Matthew details comments about upcoming changes to United’s products and the future of their business model. One thing’s for sure, Jeff Smisek certainly seems to know more about the airline’s operations than his predecessor Glenn Tilton.
- “Differential offerings for each customer” through specially-tailored options for each users based on “advanced” software that tracks what customers needs, leading to substantial revenue increases for United.
- Employee morale – not about classroom training, it’s about trust of management
- Poked fun at Delta – says UA will have a lot more lie-flat seats than “that carrier from Atlanta”
- Economy Plus is a moneymaker–upselling is gaining traction
- Wouldn’t share details about new mileage program, but promised customers and bean counters would love the new product.
- Again, emphasized specifically tailored travel options–specifically mentions holding fares.
- Airline clubs will be enhanced.
- Ability to toggle between United and Continental on Easy Check-In Machines at airports coming.
- Commitment to A350 and 787 program, though UA can “downsize” if necessary.
- “We’ll have the 787 years before any of our competitors have it” (and the A350 as well).
- “Mixed fleet for a considerable period of time” – No final decision yet on whether United will keep the three-cabin model.
- Premium Service (p.s. – LAX/SFO-JFK) service interiors will be upgraded – lie-flat seats will be added (no confirmation that three-cabin service would be removed, but this was during the discussion of three vs. two cabin service)
- Repeatedly refers to front-line staff as his “co-workers” not his employees.
- Would like to simplify fleet over time, though that’s a “decade long” project. Wants a fuel-efficient fleet.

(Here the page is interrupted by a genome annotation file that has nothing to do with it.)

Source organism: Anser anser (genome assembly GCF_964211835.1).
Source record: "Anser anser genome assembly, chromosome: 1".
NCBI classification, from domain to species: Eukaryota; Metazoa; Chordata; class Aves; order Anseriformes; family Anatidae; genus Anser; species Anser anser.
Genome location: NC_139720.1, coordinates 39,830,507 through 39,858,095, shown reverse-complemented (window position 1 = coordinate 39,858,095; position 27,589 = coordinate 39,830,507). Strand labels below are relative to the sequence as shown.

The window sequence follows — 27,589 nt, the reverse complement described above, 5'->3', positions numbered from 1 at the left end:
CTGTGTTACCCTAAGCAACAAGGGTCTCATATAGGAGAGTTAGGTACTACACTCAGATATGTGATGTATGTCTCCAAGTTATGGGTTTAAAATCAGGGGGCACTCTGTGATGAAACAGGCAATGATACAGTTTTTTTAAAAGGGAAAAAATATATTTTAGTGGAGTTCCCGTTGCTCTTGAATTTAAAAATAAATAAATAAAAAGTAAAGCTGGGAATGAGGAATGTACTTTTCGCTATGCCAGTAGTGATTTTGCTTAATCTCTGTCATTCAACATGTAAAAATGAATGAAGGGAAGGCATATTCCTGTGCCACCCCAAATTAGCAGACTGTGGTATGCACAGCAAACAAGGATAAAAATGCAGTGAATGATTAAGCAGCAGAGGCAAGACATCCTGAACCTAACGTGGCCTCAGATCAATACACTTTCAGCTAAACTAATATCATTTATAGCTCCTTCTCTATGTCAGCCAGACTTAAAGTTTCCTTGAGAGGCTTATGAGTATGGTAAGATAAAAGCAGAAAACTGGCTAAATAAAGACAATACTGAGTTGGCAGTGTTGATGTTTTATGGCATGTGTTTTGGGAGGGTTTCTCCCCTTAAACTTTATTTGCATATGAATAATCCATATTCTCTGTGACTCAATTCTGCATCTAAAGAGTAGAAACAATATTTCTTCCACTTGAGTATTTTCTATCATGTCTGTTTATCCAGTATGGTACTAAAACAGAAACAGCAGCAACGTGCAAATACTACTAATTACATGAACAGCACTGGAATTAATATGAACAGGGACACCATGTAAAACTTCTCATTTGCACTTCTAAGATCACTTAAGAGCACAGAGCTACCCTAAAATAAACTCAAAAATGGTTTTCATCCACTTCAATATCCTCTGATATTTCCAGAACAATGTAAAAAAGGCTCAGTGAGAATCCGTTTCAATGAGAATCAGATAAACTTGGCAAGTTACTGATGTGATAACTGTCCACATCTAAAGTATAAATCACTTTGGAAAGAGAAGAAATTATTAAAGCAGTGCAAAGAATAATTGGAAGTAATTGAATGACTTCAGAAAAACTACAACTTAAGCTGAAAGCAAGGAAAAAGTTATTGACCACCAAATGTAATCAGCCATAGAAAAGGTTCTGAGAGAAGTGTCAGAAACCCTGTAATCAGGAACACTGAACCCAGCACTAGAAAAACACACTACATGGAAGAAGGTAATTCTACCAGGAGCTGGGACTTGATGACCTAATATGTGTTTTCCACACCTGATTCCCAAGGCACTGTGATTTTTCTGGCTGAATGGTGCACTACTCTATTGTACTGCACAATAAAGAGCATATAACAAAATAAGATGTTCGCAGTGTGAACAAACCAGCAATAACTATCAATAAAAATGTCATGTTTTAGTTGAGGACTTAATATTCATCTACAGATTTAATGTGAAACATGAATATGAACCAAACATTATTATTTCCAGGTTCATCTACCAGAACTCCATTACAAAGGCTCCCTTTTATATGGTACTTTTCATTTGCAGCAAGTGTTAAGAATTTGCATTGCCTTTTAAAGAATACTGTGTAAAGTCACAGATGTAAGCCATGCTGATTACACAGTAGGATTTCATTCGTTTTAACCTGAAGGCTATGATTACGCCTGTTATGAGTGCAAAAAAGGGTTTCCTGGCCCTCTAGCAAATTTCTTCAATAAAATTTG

- Must be disciplined in capacity – “We don’t have anything to prove in terms of size–we’re the world’s largest airline now…but we’re here to make money…We’re very focused on making money.”
I don’t like to hear the CEO making comments about a new mileage program that satisfies the bean counters, because comments about satisfying the customers then usually relies on surveys by marketing groups who manage to find ill-informed flyers to say good things about the marketing firm’s client’s ideas. But the moves so far since the Continental folks have taken charge (though the President of Mileage Plus is actually a United guy) have been pretty uniformly positive.
The bet on the future of United’s “p.s.” service between New York and Los Angeles/San Francisco is that it goes two-cabin, rather than the current three-cabin, but that it gets Continental’s new international business class seats which are superior to United’s and American’s first class seats on the route. The biggest issue, though, is that they’ll probably have fewer premium seats on the aircraft once this switch is made than they do now.
Matthew also details plans to install wireless internet across the Continental domestic fleet “starting in 2012” which is a long time to wait considering the extent to which internet is already available on the Delta, American, and Alaska Airlines fleets. And consdering that there’s still apparently no plans to install internet across the existing United fleet.
Finally, since Smisek is talking about improving the club lounges (and since he’s talking about employee morale, all he’d have to do is find good employees for the Red Carpet Clubs at Dulles and he’d hit the goal, that and remove the rats…). Well, Lucky details a somewhat less expensive way to buy lounge access with United and Continental: partner US Airways reduced its price for club members to $259 for all membres (first-time joiners pay a $50 initiation fee). US Airways no longer adds a surcharge to access partner lounges, or provides a discount to elites. The $259 price shows up the same for everyone on the page. Presumably this is a short-lived offer, but it doesn’t show up that way as “valid through” but rather just shows up as a lower price.